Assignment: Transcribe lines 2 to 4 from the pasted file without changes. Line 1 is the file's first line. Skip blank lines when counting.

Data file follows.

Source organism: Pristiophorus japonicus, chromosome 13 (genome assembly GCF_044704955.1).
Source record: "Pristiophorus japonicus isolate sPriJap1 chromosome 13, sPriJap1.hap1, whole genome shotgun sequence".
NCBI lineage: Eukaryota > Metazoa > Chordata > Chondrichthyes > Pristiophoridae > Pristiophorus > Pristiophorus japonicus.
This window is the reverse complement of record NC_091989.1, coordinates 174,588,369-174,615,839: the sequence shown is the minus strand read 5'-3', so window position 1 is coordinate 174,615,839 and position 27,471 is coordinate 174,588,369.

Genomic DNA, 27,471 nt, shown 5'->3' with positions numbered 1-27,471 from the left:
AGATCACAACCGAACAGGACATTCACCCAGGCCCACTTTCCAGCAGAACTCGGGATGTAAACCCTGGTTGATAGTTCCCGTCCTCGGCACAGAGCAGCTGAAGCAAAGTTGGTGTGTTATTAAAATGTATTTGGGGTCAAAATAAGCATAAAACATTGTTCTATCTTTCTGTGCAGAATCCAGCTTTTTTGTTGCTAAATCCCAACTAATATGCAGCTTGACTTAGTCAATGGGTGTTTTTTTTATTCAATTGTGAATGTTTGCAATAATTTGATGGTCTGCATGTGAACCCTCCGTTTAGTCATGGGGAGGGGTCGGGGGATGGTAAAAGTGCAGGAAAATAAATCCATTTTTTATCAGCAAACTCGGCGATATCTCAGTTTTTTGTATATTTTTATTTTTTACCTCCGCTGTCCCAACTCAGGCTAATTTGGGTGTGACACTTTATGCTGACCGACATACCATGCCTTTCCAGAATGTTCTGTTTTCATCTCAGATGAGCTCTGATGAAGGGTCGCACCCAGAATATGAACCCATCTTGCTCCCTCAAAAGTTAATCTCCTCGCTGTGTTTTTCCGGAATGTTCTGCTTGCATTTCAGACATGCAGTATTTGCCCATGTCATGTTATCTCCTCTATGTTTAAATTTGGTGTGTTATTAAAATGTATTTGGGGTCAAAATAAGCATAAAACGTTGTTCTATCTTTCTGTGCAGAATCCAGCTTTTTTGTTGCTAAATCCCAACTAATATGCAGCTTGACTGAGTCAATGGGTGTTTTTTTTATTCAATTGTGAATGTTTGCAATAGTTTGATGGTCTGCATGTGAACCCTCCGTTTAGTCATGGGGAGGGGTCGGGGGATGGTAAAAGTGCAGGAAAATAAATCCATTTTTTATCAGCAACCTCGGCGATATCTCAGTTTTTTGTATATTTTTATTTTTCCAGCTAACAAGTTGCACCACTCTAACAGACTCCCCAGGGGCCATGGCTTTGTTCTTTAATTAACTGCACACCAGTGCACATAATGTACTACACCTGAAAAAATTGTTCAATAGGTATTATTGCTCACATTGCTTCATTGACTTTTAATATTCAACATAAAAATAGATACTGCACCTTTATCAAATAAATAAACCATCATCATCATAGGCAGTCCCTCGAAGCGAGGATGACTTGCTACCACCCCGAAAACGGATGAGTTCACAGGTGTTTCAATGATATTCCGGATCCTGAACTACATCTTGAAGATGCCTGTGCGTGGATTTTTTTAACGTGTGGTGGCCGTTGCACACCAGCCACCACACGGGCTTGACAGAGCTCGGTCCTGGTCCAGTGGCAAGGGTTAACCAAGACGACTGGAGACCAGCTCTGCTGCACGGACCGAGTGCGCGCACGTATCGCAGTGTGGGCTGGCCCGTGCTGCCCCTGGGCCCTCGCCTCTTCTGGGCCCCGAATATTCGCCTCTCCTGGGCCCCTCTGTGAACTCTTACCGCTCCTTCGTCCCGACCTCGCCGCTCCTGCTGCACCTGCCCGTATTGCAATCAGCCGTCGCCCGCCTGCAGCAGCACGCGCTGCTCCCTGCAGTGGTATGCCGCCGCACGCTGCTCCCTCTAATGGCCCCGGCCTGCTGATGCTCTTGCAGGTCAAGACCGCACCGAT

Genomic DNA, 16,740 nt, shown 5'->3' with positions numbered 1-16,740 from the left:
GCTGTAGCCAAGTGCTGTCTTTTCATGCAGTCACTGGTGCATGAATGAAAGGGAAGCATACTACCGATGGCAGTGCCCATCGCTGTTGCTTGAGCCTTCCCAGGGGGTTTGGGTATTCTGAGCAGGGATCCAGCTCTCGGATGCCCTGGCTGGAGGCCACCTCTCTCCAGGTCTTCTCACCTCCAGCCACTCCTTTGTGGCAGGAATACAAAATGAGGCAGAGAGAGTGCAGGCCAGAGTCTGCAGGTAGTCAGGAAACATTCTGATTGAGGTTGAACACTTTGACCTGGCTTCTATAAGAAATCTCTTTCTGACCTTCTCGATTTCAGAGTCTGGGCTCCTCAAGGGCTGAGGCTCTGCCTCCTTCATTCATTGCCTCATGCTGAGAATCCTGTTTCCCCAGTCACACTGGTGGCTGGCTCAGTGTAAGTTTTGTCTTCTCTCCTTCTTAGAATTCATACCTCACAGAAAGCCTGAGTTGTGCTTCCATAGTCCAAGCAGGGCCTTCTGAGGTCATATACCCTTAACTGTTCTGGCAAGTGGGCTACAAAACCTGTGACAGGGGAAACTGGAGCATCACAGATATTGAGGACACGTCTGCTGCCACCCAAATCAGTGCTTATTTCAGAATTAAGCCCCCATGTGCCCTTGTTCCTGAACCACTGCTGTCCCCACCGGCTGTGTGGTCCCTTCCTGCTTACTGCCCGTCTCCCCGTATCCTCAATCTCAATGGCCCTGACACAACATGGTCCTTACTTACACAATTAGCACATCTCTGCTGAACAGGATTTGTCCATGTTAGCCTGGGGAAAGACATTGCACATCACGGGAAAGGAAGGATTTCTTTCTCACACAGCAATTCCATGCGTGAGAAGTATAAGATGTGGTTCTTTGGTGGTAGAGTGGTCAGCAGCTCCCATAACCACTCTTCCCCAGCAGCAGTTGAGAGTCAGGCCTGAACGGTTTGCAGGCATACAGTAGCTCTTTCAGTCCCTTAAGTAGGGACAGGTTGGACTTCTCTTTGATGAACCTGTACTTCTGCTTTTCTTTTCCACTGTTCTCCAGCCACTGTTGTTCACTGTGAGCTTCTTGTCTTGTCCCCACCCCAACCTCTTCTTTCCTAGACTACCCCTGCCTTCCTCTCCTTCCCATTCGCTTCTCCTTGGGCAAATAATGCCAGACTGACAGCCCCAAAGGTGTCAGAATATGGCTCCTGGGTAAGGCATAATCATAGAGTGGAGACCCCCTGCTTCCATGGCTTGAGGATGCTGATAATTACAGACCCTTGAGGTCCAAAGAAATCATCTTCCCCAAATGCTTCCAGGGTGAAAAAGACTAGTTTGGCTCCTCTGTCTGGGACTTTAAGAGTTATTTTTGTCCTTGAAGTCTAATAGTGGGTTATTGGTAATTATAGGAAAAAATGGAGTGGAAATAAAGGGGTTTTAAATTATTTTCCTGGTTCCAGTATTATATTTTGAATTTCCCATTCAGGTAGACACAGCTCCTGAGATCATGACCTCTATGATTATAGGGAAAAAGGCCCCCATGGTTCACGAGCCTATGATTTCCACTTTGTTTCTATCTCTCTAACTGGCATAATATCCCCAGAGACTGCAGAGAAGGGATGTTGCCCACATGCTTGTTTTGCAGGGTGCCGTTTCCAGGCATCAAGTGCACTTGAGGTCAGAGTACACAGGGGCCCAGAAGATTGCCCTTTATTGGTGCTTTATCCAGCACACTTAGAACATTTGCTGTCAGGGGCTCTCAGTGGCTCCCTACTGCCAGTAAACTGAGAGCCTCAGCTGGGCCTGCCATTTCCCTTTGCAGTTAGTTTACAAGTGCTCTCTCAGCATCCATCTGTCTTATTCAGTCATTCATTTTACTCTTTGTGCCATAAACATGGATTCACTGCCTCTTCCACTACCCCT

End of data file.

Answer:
Source record: "Pristiophorus japonicus isolate sPriJap1 chromosome 13, sPriJap1.hap1, whole genome shotgun sequence".
NCBI lineage: Eukaryota > Metazoa > Chordata > Chondrichthyes > Pristiophoridae > Pristiophorus > Pristiophorus japonicus.
This window is the reverse complement of record NC_091989.1, coordinates 174,588,369-174,615,839: the sequence shown is the minus strand read 5'-3', so window position 1 is coordinate 174,615,839 and position 27,471 is coordinate 174,588,369.